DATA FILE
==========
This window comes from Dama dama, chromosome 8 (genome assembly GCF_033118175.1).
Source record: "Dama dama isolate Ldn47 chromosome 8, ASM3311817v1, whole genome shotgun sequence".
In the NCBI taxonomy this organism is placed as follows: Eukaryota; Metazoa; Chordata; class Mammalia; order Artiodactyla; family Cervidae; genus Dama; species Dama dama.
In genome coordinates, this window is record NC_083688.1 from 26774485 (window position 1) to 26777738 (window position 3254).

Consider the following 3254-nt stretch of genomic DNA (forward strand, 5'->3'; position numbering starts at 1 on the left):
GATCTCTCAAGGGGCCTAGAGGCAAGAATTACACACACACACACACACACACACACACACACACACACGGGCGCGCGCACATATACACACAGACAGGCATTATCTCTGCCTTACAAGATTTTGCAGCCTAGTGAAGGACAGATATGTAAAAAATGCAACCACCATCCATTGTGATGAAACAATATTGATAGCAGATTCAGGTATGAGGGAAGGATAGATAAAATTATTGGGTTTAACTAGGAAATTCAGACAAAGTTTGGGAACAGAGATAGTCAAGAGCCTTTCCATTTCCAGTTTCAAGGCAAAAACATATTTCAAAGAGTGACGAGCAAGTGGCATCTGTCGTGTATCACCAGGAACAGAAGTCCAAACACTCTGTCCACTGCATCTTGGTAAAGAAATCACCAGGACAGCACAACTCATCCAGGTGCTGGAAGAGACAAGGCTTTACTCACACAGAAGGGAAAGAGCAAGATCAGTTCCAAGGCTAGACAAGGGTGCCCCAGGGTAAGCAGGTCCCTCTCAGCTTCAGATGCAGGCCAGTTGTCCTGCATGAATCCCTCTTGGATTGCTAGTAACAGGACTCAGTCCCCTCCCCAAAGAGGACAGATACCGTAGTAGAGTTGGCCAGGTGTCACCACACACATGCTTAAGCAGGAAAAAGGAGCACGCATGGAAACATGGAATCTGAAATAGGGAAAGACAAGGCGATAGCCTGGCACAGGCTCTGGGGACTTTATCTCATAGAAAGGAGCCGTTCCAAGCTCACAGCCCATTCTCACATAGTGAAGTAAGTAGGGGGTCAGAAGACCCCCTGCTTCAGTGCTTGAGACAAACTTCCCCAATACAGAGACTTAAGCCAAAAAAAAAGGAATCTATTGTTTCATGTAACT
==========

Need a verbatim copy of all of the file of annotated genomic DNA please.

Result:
This window comes from Dama dama, chromosome 8 (genome assembly GCF_033118175.1).
Source record: "Dama dama isolate Ldn47 chromosome 8, ASM3311817v1, whole genome shotgun sequence".
In the NCBI taxonomy this organism is placed as follows: Eukaryota; Metazoa; Chordata; class Mammalia; order Artiodactyla; family Cervidae; genus Dama; species Dama dama.
In genome coordinates, this window is record NC_083688.1 from 26774485 (window position 1) to 26777738 (window position 3254).

Consider the following 3254-nt stretch of genomic DNA (forward strand, 5'->3'; position numbering starts at 1 on the left):
GATCTCTCAAGGGGCCTAGAGGCAAGAATTACACACACACACACACACACACACACACACACACACACGGGCGCGCGCACATATACACACAGACAGGCATTATCTCTGCCTTACAAGATTTTGCAGCCTAGTGAAGGACAGATATGTAAAAAATGCAACCACCATCCATTGTGATGAAACAATATTGATAGCAGATTCAGGTATGAGGGAAGGATAGATAAAATTATTGGGTTTAACTAGGAAATTCAGACAAAGTTTGGGAACAGAGATAGTCAAGAGCCTTTCCATTTCCAGTTTCAAGGCAAAAACATATTTCAAAGAGTGACGAGCAAGTGGCATCTGTCGTGTATCACCAGGAACAGAAGTCCAAACACTCTGTCCACTGCATCTTGGTAAAGAAATCACCAGGACAGCACAACTCATCCAGGTGCTGGAAGAGACAAGGCTTTACTCACACAGAAGGGAAAGAGCAAGATCAGTTCCAAGGCTAGACAAGGGTGCCCCAGGGTAAGCAGGTCCCTCTCAGCTTCAGATGCAGGCCAGTTGTCCTGCATGAATCCCTCTTGGATTGCTAGTAACAGGACTCAGTCCCCTCCCCAAAGAGGACAGATACCGTAGTAGAGTTGGCCAGGTGTCACCACACACATGCTTAAGCAGGAAAAAGGAGCACGCATGGAAACATGGAATCTGAAATAGGGAAAGACAAGGCGATAGCCTGGCACAGGCTCTGGGGACTTTATCTCATAGAAAGGAGCCGTTCCAAGCTCACAGCCCATTCTCACATAGTGAAGTAAGTAGGGGGTCAGAAGACCCCCTGCTTCAGTGCTTGAGACAAACTTCCCCAATACAGAGACTTAAGCCAAAAAAAAAGGAATCTATTGTTTCATGTAACT